A $17 million greenhouse pioneers large-scale hydroponic technology and replaces vacant land in a troubled Cleveland neighborhood.
Explore the inner workings of a mysterious seed vault on a remote island near the North Pole. Scientist Luigi Guarino talks to QUEST about this initiative to safeguard the future of the world’s food diversity.
Track wolves from their prey’s POV, explore seed diversity, and see the Great Plains from a new angle. Also, tag along with a scientist encouraging native bees to pollinate crops.
Meet innovators building sun-powered velomobiles, transforming flies into fishmeal, and converting husks into fashion. Also, discover a vast network of ocean observatories.
If you needed to grow food in your city, where would you do it? How do you find space with healthy soil, safe water, and adequate sunlight? How do you know the space is safe, affordable, and accessible to the community? This QUEST classroom activity shows you how.
Farmers and community gardeners from around the world gather in Mendocino, California to explore a method for growing more food on less land — that reduces the need for precious resources.
World demand for seafood is rising, but many of the world’s oceans are already overfished. Now scientists are creating vegetarian diets for species like trout, which may lessen the strain on over-fished oceans.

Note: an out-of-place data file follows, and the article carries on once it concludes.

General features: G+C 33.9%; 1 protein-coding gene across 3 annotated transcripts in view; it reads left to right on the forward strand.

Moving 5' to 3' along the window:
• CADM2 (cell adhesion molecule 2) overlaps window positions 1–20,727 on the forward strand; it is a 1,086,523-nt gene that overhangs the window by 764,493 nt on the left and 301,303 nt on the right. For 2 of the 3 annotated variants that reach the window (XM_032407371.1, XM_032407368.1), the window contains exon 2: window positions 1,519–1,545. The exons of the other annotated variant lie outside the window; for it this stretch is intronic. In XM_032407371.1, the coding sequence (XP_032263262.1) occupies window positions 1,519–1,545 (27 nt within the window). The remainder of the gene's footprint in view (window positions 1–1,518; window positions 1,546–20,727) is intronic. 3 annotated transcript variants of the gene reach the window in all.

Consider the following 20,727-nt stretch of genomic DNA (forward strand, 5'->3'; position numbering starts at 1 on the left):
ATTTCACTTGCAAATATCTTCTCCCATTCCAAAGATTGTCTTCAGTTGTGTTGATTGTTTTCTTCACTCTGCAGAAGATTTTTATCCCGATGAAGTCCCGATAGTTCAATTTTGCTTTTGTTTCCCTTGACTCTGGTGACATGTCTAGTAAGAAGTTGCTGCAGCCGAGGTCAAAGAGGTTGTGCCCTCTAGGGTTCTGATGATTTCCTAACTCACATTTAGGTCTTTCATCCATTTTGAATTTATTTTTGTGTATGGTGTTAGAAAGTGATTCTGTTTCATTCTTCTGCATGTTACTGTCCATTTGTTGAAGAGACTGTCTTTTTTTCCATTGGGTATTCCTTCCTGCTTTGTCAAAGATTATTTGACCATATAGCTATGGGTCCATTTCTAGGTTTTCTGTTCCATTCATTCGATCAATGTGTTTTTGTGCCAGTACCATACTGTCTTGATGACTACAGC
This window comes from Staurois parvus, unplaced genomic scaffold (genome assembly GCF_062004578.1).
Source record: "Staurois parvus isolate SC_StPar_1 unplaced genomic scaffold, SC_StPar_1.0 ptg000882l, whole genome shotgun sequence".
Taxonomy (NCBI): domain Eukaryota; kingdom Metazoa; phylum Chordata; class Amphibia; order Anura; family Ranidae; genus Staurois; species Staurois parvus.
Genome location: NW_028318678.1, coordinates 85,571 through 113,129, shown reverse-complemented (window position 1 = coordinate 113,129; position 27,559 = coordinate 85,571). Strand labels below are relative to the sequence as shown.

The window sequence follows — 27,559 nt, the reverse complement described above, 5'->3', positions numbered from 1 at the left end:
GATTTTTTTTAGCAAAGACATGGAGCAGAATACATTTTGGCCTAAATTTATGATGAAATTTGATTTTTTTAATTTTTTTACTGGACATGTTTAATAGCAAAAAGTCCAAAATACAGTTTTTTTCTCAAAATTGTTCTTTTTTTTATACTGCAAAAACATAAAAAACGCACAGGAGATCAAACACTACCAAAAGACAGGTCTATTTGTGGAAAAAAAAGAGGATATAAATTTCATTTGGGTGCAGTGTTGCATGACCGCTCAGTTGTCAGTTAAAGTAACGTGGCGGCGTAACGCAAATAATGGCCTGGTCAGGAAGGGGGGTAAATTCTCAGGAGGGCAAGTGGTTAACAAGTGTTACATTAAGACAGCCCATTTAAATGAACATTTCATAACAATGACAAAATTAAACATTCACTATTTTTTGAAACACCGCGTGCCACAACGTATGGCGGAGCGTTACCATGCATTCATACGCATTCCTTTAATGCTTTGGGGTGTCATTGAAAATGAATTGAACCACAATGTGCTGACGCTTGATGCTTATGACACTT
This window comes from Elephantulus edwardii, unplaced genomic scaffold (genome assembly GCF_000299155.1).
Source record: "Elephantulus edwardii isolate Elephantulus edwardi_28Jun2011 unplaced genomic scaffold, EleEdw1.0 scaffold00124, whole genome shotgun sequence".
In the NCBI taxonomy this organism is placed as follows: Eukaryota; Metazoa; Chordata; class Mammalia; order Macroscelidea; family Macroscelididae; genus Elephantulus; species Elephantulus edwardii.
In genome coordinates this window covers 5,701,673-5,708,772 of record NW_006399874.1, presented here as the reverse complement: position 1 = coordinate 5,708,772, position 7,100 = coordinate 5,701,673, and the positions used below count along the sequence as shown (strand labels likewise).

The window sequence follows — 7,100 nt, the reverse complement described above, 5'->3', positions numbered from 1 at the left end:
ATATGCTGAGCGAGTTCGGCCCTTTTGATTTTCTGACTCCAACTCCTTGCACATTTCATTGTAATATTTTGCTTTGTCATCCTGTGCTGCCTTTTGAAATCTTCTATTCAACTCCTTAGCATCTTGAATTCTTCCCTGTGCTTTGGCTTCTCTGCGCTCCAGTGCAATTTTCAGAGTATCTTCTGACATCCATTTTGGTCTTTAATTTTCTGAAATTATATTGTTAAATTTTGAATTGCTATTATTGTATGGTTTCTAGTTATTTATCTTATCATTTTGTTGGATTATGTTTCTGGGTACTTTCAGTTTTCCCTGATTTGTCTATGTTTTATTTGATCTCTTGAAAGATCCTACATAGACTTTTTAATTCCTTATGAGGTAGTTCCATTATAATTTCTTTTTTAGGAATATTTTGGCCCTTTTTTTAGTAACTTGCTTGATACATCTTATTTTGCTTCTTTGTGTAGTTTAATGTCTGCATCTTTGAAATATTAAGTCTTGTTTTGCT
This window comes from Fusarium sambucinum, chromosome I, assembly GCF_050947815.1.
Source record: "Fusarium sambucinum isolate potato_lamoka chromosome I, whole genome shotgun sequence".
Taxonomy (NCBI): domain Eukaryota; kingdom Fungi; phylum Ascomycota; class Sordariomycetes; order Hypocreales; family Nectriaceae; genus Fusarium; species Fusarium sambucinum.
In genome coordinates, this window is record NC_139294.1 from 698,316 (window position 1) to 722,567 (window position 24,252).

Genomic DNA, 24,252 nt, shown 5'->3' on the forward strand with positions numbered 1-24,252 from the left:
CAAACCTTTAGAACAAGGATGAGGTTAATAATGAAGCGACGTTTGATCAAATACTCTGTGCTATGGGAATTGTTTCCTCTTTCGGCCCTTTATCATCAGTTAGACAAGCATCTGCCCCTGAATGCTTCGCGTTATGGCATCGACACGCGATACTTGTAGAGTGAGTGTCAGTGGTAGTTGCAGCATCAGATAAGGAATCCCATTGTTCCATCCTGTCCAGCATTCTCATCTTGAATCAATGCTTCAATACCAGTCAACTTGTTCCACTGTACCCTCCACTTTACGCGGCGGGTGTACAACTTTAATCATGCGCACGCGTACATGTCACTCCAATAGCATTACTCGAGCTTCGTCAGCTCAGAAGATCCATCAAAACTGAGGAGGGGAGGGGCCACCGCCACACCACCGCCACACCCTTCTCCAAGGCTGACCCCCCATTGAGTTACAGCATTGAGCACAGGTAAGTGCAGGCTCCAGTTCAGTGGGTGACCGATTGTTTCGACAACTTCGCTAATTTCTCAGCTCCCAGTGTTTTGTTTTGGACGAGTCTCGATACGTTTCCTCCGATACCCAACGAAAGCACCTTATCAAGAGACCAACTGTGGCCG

Best known as a Pulitzer Prize-winning author, screenwriter, and Hollywood hobnobber, Louis Bromfield was also celebrated as a pioneer of sustainable agriculture — a lesser-known part of his legacy that lives on today at his Ohio farm.
Much more than just an alternative to cooking with butter and animal fats, oilseeds hold the promise of additional benefits to our health, economy, and environment.
A project that revives traditional food knowledge for Pacific Northwest tribes could leave you thinking about your food choices this Thanksgiving.
Central Waters Brewery in Amherst, Wisconsin is committed to using green technology in their manufacturing process and local sources for their ingredients. And, it benefits the bottom line.
Wisconsin produces a quarter of all the cheese made in the United States. Since only about ten percent of the milk becomes cheese, there is an abundance of milky-water waste. Comstock Creamery and GreenWhey Energy have teamed up to turn this wastewater into natural gas and electricity.
The amount of fish that Americans eat is a crucial variable in determining water-pollution limits, limits that may be based on outdated data in some states.